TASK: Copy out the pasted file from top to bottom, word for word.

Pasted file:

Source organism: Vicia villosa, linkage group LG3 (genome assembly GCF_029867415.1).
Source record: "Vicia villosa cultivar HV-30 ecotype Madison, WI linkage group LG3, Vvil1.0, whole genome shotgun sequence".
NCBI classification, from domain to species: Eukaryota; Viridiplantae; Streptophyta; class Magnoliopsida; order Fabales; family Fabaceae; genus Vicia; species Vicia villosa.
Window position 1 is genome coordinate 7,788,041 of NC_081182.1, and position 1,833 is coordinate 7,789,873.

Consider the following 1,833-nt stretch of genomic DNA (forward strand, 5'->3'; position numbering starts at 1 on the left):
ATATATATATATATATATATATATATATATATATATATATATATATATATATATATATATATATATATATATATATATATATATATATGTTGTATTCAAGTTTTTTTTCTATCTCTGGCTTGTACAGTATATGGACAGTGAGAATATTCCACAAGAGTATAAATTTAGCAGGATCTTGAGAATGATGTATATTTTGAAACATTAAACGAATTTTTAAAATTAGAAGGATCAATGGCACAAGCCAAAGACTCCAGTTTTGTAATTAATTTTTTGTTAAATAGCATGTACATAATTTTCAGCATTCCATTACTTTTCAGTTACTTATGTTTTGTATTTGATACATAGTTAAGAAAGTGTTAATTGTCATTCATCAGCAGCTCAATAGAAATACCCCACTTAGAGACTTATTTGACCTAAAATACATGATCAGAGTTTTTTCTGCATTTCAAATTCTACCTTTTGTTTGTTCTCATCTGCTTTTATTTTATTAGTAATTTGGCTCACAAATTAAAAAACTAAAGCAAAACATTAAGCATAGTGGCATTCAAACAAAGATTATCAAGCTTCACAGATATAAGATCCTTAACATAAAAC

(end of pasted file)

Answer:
Source organism: Vicia villosa, linkage group LG3 (genome assembly GCF_029867415.1).
Source record: "Vicia villosa cultivar HV-30 ecotype Madison, WI linkage group LG3, Vvil1.0, whole genome shotgun sequence".
NCBI classification, from domain to species: Eukaryota; Viridiplantae; Streptophyta; class Magnoliopsida; order Fabales; family Fabaceae; genus Vicia; species Vicia villosa.
Window position 1 is genome coordinate 7,788,041 of NC_081182.1, and position 1,833 is coordinate 7,789,873.

Consider the following 1,833-nt stretch of genomic DNA (forward strand, 5'->3'; position numbering starts at 1 on the left):
ATATATATATATATATATATATATATATATATATATATATATATATATATATATATATATATATATATATATATATATATATATATATGTTGTATTCAAGTTTTTTTTCTATCTCTGGCTTGTACAGTATATGGACAGTGAGAATATTCCACAAGAGTATAAATTTAGCAGGATCTTGAGAATGATGTATATTTTGAAACATTAAACGAATTTTTAAAATTAGAAGGATCAATGGCACAAGCCAAAGACTCCAGTTTTGTAATTAATTTTTTGTTAAATAGCATGTACATAATTTTCAGCATTCCATTACTTTTCAGTTACTTATGTTTTGTATTTGATACATAGTTAAGAAAGTGTTAATTGTCATTCATCAGCAGCTCAATAGAAATACCCCACTTAGAGACTTATTTGACCTAAAATACATGATCAGAGTTTTTTCTGCATTTCAAATTCTACCTTTTGTTTGTTCTCATCTGCTTTTATTTTATTAGTAATTTGGCTCACAAATTAAAAAACTAAAGCAAAACATTAAGCATAGTGGCATTCAAACAAAGATTATCAAGCTTCACAGATATAAGATCCTTAACATAAAAC